I hope you realize this can only be interpreted as an effort to keep people in the dark. It absolutely violates what you and I believe that no one has the right to withhold the truth from people.  Even though I am certain that you had nothing to do with this reprehensible act of censorship, the timing has raised a few eyebrows. They have done a big disservice to you. To reassure the skeptics that you do not agree with this decision, you may want to publish our debate in your site as well. This gesture will send a clear message to everyone that you truly believe in freedom of information and do not approve censorship of thoughts. It also can be used as proof that you are convinced of the strength of your argument. 

Of course it would be commendable if you speak with the authorities in Pakistan and let them know that this banning is reflecting poorly on you and on Islam and that they should lift it at once. You may want to remind them that Islam is truth and truth does not need the heavy hand of censorship -- all it needs is freedom to triumph. If they believe that Islam is truth, what are they afraid of? If we at FFI lie, we are inviting Muslim scholars to write to us and point to us where we have gone wrong. We provide an open forum for anyone to refute our claim, which Muslims use freely, but to insult us and not to refute us.

Now, as for me introducing a third question, I don’t think this is an attempt to distract the readers. As far as the first two points (intercession and the use of pronoun) are concerned I have said what I had to say and I rested my case.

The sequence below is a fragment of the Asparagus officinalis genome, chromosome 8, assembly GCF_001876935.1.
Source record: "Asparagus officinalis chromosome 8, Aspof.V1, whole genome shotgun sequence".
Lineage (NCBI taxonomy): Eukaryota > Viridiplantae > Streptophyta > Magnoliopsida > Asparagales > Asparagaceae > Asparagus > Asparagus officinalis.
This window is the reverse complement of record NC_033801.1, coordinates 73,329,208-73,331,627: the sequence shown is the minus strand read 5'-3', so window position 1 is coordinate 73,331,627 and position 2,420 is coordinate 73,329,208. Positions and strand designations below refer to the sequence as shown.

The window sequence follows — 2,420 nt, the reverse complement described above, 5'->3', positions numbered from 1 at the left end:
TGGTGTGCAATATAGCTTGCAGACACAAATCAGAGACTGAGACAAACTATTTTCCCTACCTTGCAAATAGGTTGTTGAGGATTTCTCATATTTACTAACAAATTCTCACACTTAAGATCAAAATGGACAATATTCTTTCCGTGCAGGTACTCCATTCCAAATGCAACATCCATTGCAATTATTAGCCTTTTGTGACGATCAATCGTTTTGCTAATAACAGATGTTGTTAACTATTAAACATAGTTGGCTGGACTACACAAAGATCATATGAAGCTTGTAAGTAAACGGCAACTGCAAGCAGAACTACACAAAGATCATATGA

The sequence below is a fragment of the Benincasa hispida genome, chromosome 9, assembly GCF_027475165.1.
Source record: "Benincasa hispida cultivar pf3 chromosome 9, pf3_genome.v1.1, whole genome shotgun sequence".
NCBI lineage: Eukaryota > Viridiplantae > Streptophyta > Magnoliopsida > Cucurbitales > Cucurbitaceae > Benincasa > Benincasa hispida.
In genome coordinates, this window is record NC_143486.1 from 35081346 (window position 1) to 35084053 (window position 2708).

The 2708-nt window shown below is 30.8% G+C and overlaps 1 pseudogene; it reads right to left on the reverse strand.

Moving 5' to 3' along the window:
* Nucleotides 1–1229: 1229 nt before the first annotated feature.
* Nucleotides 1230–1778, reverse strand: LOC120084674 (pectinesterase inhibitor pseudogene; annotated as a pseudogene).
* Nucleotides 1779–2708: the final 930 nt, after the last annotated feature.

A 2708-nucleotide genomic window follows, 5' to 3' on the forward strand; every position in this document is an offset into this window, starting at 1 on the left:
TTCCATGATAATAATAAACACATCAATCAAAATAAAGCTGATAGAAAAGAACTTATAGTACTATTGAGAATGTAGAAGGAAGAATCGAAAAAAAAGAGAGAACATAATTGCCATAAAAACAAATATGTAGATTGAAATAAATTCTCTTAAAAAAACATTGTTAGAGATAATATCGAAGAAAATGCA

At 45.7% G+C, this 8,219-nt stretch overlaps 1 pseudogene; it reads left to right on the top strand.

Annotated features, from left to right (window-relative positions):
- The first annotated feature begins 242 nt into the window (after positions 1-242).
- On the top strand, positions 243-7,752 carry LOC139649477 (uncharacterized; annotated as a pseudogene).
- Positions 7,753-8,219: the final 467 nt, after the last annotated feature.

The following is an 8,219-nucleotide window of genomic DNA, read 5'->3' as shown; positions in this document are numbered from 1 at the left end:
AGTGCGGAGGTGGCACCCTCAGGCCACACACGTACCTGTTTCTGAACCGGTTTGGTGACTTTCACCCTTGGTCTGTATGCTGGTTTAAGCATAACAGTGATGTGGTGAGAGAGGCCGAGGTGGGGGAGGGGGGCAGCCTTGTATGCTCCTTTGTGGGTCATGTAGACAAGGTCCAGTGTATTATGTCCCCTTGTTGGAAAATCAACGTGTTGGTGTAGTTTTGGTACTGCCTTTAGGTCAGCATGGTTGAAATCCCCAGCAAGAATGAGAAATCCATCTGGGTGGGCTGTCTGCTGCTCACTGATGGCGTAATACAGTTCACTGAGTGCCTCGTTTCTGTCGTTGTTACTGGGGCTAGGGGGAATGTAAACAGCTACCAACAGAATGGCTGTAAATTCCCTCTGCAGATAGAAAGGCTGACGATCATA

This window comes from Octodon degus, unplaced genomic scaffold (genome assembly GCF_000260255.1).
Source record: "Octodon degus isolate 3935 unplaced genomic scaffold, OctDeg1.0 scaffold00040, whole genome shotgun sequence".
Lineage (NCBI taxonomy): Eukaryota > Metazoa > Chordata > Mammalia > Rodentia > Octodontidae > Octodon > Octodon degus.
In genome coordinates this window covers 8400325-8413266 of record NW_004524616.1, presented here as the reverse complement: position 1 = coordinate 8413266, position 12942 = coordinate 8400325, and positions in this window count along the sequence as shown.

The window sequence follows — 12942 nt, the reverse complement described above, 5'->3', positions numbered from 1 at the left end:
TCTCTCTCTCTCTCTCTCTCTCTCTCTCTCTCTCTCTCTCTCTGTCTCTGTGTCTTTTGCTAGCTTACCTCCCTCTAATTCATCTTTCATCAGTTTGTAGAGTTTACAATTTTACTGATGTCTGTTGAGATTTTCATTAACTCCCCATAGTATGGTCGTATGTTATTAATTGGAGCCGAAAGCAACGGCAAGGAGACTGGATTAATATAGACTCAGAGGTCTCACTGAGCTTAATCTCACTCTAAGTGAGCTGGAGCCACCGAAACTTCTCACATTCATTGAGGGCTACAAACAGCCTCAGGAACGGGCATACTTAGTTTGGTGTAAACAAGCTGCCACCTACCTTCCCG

The point is not that you and I should agree. We probably will never agree and frankly, knowing how dangerous is Pakistan and how your lives could be taken away by angry mobs if you agree with me, I do not expect and do not want you to agree with me. I want you good people live long and help your nation to move away from fanaticism and towards moderation and modernity. If you agree with me, that would be your end. So this is not what I am seeking. 

I have received words that according to a Hyderabad (India) local news magazine “Muslim Jagaran”, Syed Yousaf Bin, the chief patron of the Ulema Board, in Hyderabad has issued a fatwa against my person. According to the sources he has decreed, “if anybody kills Dr. Ali Sina, he will be rewarded with Rs.1,000,000 (Indian rupees one million)”. Syed Yousaf Bin was the person behind the fatwa against Indian tennis sensation Sania Mirza. 

Haseeb-ul-hasan Siddiqui, a leading cleric of the Muslim organization, the Sunni Ulema Board has also warned me and others behind faithfreedom.org of the consequences that we would have to face if we don’t close our website. According to Islam, the criticisers of Islam should be stoned to death,” he is reported to have said. 

Safdar Nagori who was the secretary-general of the extremist Islamic outfit S.I.M.I (Students Islamic Movement of India) till the organization was proscribed under the Prevention of Terrorism Act, 2002 has been reported to have said, “Dr. Ali Sina would be killed within a month, irrespective of wherever his hideout is.”  

This is happening in the secular India. If anyone issues such blatant death threats and solicit murder in a real democracy, he would have to spend years in jail. India, the largest “democracy” of the world is obviously a banana republic. Muslim goons roam around freely issuing fatwas and offering rewards for the assassination of the critics of Islam and no one dares to call them to account. Does the Indian Police expect me to go there and file suit against these criminals? Isn't issuing death threat a crime in India? Isn't it their duty to go after terrorists? How poorly this reflects on India and Indians who bend backwards to appease Muslims in their country! Now Muslims in India constitute only 12% of the population. But they are procreating faster than the Hindus. What they would demand when they become 20%? Another partition?